HBO is no stranger to incredible films based on true stories. In fact, they may well have been a pioneer of them on the small screen. The quality of their films rivals anything on the big screen and often attracts the same quality talent as well. One of their new films now on Blu-ray and DVD is The Immortal Life of Henrietta Lacks, which is perhaps one of the most important stories in medical history.
Rebecca Skloot (Rose Byrne) is a journalist who spent a decade researching the incredible story of Henrietta Lacks (Renée Elise Goldsberry), an African-American woman who, after having five children, was diagnosed and died from cancer. After her death, her cancerous cells were harvested without her consent, which created the first immortal human cell line and led to unprecedented medical breakthroughs that changed the face of medicine forever. Along with Lacks daughter Deborah (Oprah Winfrey), Rebecca attempts to trace the course of events and try to uncover why the family was never told about Henrietta’s incredible contribution to human history and to find a way to get Henrietta the recognition she so greatly deserved.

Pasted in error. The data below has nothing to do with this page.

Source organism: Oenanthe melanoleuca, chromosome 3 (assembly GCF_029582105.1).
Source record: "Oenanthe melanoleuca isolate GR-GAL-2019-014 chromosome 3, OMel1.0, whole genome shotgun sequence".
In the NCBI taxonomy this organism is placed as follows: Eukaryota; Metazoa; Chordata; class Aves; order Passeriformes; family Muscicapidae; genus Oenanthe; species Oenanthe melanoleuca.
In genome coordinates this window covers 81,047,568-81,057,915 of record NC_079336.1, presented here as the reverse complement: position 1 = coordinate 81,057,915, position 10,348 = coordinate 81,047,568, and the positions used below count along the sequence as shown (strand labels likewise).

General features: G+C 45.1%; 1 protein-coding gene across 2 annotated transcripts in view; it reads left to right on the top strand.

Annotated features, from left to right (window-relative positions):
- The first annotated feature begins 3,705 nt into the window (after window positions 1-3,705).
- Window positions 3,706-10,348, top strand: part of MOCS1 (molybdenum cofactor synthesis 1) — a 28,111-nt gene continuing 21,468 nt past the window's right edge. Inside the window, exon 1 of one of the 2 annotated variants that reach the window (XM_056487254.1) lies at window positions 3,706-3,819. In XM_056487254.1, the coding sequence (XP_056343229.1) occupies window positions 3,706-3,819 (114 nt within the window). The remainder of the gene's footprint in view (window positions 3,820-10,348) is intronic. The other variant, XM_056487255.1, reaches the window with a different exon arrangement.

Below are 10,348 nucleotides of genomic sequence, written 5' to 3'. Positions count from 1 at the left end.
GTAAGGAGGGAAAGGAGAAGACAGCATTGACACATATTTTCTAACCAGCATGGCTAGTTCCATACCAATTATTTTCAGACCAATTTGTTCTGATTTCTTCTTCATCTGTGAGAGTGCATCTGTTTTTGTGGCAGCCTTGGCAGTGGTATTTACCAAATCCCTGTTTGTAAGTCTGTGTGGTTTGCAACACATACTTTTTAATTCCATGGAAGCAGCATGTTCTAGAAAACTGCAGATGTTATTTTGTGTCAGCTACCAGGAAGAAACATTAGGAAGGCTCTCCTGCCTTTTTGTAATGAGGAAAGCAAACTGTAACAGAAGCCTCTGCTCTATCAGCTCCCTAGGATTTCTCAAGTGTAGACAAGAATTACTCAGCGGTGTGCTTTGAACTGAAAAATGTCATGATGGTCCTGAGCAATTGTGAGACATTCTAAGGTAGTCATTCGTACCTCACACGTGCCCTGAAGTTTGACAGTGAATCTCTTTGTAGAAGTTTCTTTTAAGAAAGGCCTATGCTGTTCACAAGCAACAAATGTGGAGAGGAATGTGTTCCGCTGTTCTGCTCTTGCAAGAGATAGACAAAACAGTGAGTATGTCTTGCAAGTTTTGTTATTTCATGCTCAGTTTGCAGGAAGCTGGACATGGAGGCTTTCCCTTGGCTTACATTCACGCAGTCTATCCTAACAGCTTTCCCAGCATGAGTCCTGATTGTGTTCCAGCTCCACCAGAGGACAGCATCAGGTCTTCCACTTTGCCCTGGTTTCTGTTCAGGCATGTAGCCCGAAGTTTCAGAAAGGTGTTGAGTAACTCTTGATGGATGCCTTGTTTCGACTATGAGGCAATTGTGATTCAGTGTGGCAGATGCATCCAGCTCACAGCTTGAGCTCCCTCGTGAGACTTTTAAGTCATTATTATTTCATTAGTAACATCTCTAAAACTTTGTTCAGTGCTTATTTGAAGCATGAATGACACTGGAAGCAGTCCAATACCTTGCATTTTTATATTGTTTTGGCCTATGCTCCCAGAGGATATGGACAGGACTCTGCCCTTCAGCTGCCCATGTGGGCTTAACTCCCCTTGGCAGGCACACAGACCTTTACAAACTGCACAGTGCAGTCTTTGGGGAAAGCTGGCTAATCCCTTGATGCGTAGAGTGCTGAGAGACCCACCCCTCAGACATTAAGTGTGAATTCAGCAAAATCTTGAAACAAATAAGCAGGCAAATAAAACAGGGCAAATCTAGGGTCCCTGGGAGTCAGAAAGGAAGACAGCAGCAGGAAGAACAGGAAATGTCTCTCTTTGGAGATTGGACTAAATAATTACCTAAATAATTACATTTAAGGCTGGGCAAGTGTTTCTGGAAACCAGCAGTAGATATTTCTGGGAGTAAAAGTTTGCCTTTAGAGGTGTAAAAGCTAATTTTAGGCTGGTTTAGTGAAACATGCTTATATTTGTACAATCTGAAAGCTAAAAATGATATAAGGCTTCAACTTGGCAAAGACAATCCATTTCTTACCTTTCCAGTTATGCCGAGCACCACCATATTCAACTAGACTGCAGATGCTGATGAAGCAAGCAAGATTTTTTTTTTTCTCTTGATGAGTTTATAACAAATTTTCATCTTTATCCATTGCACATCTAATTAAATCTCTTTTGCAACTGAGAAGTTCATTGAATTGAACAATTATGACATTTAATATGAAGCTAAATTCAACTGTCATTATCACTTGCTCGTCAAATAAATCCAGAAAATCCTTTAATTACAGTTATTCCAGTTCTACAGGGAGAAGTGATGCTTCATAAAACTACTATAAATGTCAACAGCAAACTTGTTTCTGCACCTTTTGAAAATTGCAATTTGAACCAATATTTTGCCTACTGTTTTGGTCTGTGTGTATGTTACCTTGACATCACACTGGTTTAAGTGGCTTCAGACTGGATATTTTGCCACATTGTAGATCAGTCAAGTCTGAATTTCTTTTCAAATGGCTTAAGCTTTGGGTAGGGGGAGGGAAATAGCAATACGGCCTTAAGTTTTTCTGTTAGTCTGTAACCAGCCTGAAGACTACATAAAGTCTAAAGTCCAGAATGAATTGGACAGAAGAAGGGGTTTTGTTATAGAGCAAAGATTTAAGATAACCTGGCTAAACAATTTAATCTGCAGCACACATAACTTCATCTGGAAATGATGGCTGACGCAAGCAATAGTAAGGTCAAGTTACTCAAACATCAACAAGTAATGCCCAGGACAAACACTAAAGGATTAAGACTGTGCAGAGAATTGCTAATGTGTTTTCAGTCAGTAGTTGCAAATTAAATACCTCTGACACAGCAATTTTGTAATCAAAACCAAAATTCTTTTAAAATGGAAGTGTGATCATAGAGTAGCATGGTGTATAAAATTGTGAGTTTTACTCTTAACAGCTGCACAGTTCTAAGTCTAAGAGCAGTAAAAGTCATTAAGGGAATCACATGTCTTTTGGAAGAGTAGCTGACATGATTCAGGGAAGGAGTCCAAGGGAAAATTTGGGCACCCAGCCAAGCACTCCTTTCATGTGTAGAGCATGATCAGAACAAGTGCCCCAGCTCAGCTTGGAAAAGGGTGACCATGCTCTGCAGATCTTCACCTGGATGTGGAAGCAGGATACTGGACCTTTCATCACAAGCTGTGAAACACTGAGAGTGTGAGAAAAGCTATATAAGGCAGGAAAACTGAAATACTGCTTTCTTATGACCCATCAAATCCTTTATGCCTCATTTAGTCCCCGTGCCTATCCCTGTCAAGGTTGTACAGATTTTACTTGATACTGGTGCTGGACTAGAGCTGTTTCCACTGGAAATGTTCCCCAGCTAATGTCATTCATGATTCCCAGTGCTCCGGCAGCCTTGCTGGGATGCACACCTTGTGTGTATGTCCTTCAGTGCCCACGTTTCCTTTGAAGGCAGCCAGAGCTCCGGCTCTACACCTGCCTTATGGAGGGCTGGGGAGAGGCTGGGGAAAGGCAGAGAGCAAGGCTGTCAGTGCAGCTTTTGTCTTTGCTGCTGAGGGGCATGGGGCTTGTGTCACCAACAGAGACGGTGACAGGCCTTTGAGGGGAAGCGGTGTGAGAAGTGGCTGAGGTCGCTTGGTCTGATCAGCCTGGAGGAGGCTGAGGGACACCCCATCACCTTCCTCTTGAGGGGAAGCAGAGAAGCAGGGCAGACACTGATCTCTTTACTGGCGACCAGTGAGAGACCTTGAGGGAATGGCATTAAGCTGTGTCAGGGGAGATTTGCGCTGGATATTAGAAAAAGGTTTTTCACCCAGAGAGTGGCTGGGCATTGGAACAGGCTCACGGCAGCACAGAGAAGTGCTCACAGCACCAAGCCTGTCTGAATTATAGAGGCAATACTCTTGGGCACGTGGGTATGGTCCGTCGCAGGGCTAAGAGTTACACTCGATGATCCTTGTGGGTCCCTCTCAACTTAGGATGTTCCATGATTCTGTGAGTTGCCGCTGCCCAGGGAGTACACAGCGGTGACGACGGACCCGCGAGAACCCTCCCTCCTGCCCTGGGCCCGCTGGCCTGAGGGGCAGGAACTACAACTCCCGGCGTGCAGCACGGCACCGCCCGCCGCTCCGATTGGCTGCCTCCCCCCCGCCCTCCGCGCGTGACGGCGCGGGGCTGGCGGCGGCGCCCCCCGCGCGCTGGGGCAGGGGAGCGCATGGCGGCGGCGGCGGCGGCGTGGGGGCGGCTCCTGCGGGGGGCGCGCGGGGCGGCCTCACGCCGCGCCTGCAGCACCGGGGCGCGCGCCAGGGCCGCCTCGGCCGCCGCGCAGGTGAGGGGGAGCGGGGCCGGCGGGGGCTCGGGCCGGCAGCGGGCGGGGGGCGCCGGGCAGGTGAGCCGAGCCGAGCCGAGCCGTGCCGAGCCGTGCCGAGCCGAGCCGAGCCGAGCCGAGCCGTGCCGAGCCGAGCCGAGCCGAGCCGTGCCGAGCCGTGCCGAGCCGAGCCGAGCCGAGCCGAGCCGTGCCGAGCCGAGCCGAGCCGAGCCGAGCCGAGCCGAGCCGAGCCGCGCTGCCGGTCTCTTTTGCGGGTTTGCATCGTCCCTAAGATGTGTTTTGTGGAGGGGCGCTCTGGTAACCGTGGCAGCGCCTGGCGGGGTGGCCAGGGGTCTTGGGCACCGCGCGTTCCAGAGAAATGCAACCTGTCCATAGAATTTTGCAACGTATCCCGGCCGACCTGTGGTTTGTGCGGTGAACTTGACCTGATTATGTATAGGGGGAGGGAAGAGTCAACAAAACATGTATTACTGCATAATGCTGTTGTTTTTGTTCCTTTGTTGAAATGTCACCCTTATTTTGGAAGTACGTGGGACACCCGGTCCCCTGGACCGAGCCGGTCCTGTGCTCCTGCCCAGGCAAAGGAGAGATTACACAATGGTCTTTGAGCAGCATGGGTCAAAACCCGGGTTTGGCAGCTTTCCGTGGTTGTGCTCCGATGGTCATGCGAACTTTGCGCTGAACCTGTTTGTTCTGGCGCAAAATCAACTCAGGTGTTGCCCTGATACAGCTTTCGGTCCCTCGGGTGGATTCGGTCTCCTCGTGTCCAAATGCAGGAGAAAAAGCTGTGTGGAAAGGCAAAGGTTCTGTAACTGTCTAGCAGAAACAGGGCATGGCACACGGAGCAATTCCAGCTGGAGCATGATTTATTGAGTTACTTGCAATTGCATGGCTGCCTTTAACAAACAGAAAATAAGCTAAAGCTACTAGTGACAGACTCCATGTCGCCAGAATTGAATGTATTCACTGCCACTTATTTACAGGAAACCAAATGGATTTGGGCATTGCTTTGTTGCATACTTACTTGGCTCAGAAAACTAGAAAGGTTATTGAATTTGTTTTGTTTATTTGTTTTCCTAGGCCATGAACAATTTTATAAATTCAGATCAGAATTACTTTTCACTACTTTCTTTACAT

The story told in The Immortal Life of Henrietta Lacks is indeed one of the most incredible stories I have ever heard and although the film could have benefitted from another 30 minutes to an hour of backstory, it is well executed, brilliantly acted, especially by Winfrey, and still manages to get all the most important facts revealed while keeping the story flowing well and entertaining. It also shows the astounding lack of ethics the medical community had (and has) and how companies, industries and government can all disregard protocol if it means the easiest and most profitable way to get to a goal. The story is disheartening in this respect but the story of Henrietta and her family is thoroughly engaging and inspiring. The Immortal Life of Henrietta Lacks is very highly recommended.